Perceiving Geometry: Geometrical Illusions Explained By Natural Scene Statistics - Catherine Q. Howe, Dale Purves
Springer (2005)
In Collection

Read It:

During the last few centuries, natural philosophers, and more recently vision scientists, have recognized that a fundamental problem in biological vision is that the sources underlying visual stimuli are unknowable in any direct sense, because of the inherent ambiguity of the stimuli that impinge on sensory receptors. The light that reaches the eye from any scene conflates the contributions of reflectance, illumination, transmittance, and subsidiary factors that affect these primary physical parameters. Spatial properties such as the size, distance and orientation of physical objects are also conflated in light stimuli. As a result, the provenance of light reaching the eye at any moment is uncertain. This quandary is referred to as the inverse optics problem. This book considers the evidence that the human visual system solves this problem by incorporating past human experience of what retinal images have typically corresponded to in the real world.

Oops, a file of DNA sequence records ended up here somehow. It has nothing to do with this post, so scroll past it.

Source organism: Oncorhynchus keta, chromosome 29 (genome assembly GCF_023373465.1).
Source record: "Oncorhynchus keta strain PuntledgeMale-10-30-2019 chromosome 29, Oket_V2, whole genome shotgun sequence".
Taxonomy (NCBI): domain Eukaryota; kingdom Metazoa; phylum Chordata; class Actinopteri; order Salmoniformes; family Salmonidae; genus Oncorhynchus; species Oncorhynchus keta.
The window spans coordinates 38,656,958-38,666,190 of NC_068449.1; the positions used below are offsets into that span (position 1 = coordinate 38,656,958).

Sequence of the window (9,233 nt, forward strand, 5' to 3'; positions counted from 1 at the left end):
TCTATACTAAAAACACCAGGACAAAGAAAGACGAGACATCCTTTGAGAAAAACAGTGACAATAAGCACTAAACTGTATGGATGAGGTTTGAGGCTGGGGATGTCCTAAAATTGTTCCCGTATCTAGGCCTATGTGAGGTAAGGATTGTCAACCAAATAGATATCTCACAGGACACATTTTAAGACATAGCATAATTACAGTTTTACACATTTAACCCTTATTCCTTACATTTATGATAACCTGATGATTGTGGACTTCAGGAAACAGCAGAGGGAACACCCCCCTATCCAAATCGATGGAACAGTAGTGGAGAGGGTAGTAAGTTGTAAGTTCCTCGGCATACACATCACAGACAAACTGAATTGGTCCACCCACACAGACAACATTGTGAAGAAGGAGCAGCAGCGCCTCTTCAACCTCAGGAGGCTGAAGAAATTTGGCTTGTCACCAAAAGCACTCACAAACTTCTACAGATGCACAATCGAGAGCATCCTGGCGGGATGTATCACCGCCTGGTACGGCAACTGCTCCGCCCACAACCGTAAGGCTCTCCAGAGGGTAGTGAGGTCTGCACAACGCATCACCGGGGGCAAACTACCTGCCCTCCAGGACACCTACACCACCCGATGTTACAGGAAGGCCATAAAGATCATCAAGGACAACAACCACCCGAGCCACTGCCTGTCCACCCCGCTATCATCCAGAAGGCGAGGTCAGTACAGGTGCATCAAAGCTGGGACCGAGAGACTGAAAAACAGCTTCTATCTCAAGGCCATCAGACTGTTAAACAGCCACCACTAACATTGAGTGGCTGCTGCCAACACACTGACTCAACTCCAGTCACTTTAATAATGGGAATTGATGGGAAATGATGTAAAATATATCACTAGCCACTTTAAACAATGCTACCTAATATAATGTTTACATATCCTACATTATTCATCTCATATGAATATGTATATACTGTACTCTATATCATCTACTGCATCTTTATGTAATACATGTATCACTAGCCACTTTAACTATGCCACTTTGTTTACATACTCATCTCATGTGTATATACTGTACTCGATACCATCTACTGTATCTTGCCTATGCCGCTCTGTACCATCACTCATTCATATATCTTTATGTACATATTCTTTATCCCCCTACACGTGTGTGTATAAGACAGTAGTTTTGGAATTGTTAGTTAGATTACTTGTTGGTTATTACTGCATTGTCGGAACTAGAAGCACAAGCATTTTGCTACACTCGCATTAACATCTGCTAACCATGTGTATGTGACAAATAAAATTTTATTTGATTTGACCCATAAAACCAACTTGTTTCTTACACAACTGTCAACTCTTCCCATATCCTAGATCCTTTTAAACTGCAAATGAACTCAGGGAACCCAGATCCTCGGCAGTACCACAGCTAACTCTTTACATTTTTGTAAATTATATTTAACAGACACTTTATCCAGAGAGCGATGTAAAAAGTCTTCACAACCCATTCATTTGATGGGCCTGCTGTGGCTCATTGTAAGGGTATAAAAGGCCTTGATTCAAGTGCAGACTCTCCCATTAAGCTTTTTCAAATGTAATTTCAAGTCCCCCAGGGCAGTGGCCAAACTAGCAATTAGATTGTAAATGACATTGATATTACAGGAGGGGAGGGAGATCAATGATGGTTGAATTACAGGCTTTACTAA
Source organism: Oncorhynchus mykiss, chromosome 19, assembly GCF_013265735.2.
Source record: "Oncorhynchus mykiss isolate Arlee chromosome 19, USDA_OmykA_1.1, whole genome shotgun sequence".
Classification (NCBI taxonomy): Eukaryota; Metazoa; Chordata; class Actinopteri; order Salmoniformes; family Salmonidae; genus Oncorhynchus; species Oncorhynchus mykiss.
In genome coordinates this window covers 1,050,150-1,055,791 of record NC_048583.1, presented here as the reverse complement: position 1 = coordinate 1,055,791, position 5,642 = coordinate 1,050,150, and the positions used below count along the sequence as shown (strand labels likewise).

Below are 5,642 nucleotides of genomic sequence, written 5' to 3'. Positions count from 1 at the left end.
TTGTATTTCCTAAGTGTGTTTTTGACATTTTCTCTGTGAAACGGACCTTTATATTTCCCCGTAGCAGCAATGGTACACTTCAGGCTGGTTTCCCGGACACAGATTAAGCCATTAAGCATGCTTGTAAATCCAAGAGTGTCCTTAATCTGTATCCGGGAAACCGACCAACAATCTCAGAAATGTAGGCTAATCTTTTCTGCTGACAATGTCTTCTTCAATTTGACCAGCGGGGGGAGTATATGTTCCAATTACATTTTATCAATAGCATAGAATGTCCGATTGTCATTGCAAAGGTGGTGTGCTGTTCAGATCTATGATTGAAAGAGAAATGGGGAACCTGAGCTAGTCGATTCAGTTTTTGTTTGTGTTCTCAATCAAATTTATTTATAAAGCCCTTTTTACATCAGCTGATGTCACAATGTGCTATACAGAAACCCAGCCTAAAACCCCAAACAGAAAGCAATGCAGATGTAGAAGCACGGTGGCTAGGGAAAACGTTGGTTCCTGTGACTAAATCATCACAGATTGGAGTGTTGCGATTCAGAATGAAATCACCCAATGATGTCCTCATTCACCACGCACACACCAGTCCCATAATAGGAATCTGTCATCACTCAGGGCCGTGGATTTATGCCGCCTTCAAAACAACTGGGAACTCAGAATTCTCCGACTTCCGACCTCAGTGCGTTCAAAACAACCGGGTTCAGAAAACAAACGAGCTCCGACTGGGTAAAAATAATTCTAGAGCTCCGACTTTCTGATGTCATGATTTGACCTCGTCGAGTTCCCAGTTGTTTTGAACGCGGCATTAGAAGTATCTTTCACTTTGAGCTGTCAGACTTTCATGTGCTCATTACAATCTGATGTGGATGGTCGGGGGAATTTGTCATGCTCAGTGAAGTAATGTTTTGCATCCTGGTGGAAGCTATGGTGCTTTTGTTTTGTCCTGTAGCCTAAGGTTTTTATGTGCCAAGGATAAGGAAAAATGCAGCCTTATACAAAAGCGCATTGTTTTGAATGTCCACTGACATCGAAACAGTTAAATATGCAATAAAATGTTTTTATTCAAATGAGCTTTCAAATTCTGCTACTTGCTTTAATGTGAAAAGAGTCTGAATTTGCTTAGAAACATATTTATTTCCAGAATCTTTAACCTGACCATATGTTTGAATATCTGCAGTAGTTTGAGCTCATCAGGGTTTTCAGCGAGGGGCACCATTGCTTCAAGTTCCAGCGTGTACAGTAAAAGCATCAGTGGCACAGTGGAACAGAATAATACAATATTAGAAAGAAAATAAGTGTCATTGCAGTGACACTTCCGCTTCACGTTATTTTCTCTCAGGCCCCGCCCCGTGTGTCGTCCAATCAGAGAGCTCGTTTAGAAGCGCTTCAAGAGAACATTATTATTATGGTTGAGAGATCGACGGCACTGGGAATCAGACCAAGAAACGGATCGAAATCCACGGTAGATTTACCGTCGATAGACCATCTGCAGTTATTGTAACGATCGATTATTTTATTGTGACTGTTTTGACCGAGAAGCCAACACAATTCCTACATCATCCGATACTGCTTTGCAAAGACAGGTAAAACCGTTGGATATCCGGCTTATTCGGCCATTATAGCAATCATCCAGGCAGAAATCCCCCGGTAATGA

Product Details
LoC Classification QP474.H69 2005
Dewey 612.84
Format Hardcover
Cover Price 84,95 €
No. of Pages 126
Height x Width 241 x 157 mm
Personal Details
Links Amazon